USD bank BBB 10 yr - US 10 yr yield: Whilst still high and above historical average, the spread has decreased by 1.5% since our last review in August, and now stands at 5.4%. Positive.

OEX volatility: OEX volatility is now hovering around 25% well below the stress times of Q4 2008 and Q1 2009. Ideally, I would like to see it at 20% or below. Positive.

S&P Case Shiller house price index (source: S&P): The latest data (July) published in September show the 6th consecutive month of yoy decrease in the rate of decline. More importantly, the index continued to increased:

Composite-10: July 2009: +1,7%, y/y: -12,8%
Composite-20: July 2009: +1,6%, y/y: -13,3%

Signs are becoming more positive. Slightly positive.

Oil price: For nearly 3 months, oil prices have been trading in a narrow $65-75/b band , the latter seeming to be the resistance. This range will last as long as the economy in the US is not decisively improving (watch retail sales numbers). When it breaks upwards, it will rally very sharply. Positive for the time being.

Conclusion: All these indicators are now positive for the first time since 2006. I am not (yet) in the camp of the commentators that see a bear market rally. I however expect a 20-25% correction in equity markets by 2010 Q1.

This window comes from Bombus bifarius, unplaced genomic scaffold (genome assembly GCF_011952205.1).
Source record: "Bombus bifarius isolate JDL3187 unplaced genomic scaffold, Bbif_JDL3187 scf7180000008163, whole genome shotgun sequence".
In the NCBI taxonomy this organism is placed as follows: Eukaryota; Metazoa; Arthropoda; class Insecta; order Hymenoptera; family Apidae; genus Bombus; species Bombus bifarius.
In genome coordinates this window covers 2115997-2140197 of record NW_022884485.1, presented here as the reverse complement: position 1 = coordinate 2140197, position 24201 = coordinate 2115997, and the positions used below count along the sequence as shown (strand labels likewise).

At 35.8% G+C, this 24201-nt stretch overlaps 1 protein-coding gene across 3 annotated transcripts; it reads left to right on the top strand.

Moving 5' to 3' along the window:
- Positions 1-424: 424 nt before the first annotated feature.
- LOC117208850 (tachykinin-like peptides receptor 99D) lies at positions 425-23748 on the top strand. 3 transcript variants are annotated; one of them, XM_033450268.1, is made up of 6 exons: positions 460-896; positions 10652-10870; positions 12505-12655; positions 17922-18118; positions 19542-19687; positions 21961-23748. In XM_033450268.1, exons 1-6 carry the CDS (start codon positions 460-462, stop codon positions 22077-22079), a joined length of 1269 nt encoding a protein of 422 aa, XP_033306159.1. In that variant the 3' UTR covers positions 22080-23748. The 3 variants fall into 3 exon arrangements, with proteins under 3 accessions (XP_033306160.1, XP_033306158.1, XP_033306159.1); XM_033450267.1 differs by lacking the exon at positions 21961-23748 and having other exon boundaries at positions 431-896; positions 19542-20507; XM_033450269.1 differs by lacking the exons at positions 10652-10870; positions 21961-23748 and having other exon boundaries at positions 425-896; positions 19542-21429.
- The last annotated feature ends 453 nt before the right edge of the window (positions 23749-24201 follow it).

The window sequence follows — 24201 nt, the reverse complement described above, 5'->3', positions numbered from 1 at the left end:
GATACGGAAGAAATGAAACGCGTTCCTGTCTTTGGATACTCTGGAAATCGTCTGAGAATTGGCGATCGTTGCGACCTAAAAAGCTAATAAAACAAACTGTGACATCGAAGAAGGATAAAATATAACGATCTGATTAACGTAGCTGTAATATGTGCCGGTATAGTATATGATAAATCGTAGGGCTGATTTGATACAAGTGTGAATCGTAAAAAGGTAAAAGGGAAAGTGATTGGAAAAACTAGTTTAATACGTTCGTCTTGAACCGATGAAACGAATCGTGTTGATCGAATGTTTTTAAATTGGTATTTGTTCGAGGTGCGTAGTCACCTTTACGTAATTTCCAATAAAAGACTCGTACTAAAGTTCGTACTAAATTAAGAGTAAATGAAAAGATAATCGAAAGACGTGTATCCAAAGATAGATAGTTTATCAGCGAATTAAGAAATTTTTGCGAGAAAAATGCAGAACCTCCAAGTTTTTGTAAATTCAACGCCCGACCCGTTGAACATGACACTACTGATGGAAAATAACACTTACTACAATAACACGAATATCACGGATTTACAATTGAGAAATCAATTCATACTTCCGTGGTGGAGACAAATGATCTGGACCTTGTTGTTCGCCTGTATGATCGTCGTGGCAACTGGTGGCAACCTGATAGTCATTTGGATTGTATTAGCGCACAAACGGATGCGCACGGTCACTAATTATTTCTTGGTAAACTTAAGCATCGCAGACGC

In my last review (11th August), I advised to relax and wait for the next move, expecting a consolidation that did not occur beyond a few percentages in July. Liquidity and strong anticipations are very forceful factors that have driven markets higher. I still believe that they went ahead of themselves and will very carefully watch retail numbers as well as the employment situation (whilst a lagging indicator, in the current crisis, I think it is important to follow it due to its strong psychological effect on consumers).

I however do not forget that banks' balance sheets are still fragile (look at all the capital increase announcements in Europe for example) and may be hit by commercial real estate write-downs. In that case I would change my view and become bearish. I will watch the bank index regularly for any clue about a possible repeat (whilst not as large) of last year collapse.

03 October 2009

Chart of the Day

Friday, the US Labor Department reported that nonfarm payrolls decreased by 263,000 in September. Note how the number of jobs has steadily increased (top chart) over the long-term. During the last economic recovery, however, job growth was unable to get back up to trend (first time since 1960). More recently, nonfarm payrolls have pulled away from its 50-year trend by a record percentage (bottom chart). The number of US jobs is currently at level first seen in early 2000.